In the past 3 months, we’ve seen an epic slew of swimmers in the United States changing teams. I don’t know it for a fact, but the number of National Teamers who have switched teams less than 18 months from an Olympiad might be historic. It started when Peter Vanderkaay moved from Ann Arbor to Gainesville to train with Ryan Lochte, and the most recent splash made by Mike Alexandrov taking his talents, and his brocabulary, to Southern California and the Trojan Swim Club.
Each announcement has been interesting for it’s own set of unique circumstances (training groups, change of scenery, love), but in an interview with Peter Busch on Swimming World’s Morning Swim Show the other day, sprint star Kara Lynn Joyce made perhaps the most intriguing move yet. She will be leaving the National Center for Excellence at FAST (which has been the destination of many of the moves) to train with Missy Franklin and the Colorado Stars. Yes, that’s correct, a 25-year old is moving to train with a 15-year old.
The dynamic of this move is unlike any of the others we’ve seen. FAST was not an ideal fit for Joyce as the only sprinter with a bunch of mid-to-distance swimmers. She was basically training on her own. But she decided to basically move to train with an Age Group and High School program that has no real post-grad training group.
Obviously, this situation will be a positive for Stars coach Todd Schmitz and Missy Franklin. Joyce’s maturity and experience will bring a level of professionalism to the elite training environment in Denver. And the Stars are certainly in the top 10 under-18 training programs in the country (along with maybe NBAC, SwimMAC, Palo Alto, and a few others). But they are also one of the only teams mentioned at the top that doesn’t have a reputation on the post-grad level (Hershey PA falls into this category too).
With that being said, the group of female sprinters they have verges upon what many top post-grad programs could offer, especially on the women’s side, despite their ages. Take a look at their top LCM sprinters from 2010-2011, who will make up Joyce’s training group, along with ages those times were swum at:
Kara Lynn Joyce (24.86-24 years old)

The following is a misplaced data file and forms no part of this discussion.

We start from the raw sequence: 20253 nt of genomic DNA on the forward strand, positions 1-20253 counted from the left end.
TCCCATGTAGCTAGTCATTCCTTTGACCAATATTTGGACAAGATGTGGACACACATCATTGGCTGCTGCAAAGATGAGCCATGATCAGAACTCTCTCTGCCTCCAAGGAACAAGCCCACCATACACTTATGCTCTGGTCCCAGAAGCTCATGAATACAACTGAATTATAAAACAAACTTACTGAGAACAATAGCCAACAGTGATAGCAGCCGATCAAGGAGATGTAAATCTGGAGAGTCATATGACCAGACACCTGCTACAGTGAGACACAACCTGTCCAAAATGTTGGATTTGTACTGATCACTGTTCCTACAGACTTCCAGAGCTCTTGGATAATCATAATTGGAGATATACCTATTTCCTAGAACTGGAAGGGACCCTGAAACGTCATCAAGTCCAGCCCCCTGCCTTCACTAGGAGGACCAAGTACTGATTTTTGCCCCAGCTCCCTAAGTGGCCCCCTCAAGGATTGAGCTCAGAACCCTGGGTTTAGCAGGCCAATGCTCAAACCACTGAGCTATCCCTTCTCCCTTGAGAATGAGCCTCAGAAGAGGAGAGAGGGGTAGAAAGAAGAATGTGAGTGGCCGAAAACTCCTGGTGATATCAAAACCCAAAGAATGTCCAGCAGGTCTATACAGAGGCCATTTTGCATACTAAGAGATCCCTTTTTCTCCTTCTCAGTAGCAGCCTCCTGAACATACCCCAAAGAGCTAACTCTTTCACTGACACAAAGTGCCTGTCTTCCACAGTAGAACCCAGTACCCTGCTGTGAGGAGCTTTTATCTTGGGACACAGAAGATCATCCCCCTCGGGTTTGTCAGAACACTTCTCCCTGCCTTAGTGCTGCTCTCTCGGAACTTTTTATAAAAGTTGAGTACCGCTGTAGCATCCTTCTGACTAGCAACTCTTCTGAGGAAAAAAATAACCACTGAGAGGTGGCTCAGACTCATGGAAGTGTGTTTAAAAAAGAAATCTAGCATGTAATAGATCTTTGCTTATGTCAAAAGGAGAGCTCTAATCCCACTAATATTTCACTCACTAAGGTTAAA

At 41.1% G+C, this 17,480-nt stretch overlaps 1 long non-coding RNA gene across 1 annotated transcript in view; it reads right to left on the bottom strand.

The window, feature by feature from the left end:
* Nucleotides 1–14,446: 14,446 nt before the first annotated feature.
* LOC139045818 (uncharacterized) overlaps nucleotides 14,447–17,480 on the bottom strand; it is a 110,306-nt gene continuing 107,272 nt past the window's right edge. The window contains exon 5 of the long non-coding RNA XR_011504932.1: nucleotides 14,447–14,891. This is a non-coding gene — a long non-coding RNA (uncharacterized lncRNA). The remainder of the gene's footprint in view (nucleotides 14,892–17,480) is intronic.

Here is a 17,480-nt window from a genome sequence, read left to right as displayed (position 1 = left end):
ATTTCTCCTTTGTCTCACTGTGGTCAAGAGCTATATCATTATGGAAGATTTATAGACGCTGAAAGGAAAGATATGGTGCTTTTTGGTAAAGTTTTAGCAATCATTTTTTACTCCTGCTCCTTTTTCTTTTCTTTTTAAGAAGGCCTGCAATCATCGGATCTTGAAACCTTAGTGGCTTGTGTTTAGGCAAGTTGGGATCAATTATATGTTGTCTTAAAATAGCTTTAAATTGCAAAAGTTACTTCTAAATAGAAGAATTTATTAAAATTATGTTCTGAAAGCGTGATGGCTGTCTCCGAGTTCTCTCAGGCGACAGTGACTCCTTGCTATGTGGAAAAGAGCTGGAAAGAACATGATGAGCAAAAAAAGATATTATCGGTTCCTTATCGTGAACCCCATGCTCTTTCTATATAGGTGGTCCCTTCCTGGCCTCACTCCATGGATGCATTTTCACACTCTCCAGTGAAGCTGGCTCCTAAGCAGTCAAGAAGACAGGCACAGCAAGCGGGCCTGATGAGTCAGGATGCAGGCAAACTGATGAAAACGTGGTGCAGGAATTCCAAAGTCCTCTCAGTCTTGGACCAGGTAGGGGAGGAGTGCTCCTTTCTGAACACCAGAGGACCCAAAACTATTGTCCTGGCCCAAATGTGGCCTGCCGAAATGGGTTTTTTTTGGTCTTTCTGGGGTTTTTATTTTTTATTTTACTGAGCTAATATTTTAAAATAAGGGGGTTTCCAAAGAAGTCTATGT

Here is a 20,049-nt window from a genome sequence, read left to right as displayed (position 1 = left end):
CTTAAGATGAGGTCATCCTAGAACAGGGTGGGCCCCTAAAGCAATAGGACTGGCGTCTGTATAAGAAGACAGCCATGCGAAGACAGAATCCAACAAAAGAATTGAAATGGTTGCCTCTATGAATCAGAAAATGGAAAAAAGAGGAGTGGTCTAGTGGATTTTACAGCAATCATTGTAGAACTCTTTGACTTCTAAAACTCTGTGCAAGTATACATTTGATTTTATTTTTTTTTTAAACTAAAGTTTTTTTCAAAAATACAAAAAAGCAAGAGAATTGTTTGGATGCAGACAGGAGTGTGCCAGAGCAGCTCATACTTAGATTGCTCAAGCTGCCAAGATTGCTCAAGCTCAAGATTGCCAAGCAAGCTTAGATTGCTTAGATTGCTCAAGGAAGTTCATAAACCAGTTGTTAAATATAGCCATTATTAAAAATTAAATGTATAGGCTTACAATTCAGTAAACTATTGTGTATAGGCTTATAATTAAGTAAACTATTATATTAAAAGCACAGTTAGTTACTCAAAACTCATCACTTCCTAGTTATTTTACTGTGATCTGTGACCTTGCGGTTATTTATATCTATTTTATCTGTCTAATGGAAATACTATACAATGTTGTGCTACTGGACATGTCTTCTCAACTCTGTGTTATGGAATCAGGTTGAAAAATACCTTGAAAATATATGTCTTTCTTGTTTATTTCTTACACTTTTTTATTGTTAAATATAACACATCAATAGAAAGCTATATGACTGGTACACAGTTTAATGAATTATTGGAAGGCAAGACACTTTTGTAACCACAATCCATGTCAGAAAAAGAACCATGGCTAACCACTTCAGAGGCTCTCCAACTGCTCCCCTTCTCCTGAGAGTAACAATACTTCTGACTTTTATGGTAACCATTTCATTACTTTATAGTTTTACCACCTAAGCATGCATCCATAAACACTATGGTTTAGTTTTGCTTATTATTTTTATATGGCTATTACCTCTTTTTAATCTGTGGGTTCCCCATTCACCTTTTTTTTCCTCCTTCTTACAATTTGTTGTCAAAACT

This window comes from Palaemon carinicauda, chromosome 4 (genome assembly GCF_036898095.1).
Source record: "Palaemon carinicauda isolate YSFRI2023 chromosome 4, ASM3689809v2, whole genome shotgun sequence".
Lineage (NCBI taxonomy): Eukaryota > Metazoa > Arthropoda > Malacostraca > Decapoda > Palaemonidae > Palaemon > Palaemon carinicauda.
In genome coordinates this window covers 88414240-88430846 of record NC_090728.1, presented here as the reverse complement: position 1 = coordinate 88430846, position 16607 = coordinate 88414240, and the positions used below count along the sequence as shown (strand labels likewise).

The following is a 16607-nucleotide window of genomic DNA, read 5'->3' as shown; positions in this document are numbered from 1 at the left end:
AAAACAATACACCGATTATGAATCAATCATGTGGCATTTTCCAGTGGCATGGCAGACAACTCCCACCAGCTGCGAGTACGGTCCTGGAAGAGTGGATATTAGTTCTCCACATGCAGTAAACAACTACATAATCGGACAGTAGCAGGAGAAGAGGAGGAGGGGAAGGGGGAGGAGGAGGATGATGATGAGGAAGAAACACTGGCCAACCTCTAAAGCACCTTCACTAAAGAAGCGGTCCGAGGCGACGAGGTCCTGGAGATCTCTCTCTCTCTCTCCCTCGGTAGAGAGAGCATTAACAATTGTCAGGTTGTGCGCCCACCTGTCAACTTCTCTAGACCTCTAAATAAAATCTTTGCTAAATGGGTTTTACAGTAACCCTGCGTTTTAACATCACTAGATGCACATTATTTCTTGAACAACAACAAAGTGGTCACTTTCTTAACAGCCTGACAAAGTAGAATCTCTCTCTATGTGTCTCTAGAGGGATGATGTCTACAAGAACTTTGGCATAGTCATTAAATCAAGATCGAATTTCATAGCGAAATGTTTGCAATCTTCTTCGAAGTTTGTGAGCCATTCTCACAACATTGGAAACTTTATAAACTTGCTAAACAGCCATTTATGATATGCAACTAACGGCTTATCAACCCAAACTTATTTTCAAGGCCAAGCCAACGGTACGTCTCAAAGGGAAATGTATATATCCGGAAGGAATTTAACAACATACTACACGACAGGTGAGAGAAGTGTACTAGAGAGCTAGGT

Missy Franklin (25.26-15 years old)
Zach Suter (25.52-15 years old) Male
Kelly Naze (26.52-16 years old)
Stuart Hennessey (26.71-15 years old) Male
Caroline Piehl (26.81-17 years old)
Matthew Ammon (26.93-17 years old) Male
Painton Spencer (27.02-14 years old) Male
The Stars also have the top-4 100 freestylers from the state of Colorado (at any age) from last year, in Franklin, Piehl, Jordan Mattern, and Naze-all of whom are better than 57.5’s in LCM. And if Joyce wants to get in some cross training, take note that Franklin, who is an above-average butterflier at the elite level, isn’t even the best butterflier on her team. In fact, it’s not even close. Her teammate Kelly Naze swam a 58.79 in the 100 fly at US Nationals last year, where she won the B-final.
So Schmitz does certainly have the ability to train top-flight sprinters at young ages. He has been honored as such several times, including three Colorado Swimming Coach of the Year awards in the past 3 seasons, and USA Swimming’s 2010 Developmental Coach of the Year. But these are a bit of uncertain waters for Schmitz. (Someone correct me if I’m wrong), but it doesn’t appear as though Schmitz had much experience working with swimmers of Joyce’s age.
It will be an interesting dynamic. This is not to say that Schmitz can’t handle it, but he is in his early 30’s (graduated college in 2001). That makes him and Joyce effectively peers in the world sense, as compared to the authority figure he has over his high school and age group swimmers. By all accounts, both he and Joyce are great people, and easy to get along with, but there’s no question that he’ll have to tweak his motivational tactics to work with Joyce. It’s by no-means undoable (almost every great coach made that jump at some point in their career), but it will surely be another big step in his evolution as a coach.
If this experiment is successful, there could be other sprinters following Joyce to the Mile-High city. Denver already has the built-in advantage of altitude training year-round, and has a culture (similar to Austin) that would appeal to many young swimmers. Women’s swimming is desperately in need of a good sprint group to congregate at. The closest thing they have is probably the Bay Area programs at Cal and Stanford, but there’s nothing even close to the scale of Auburn, Arizona, Cal and SwimMAC that the men have.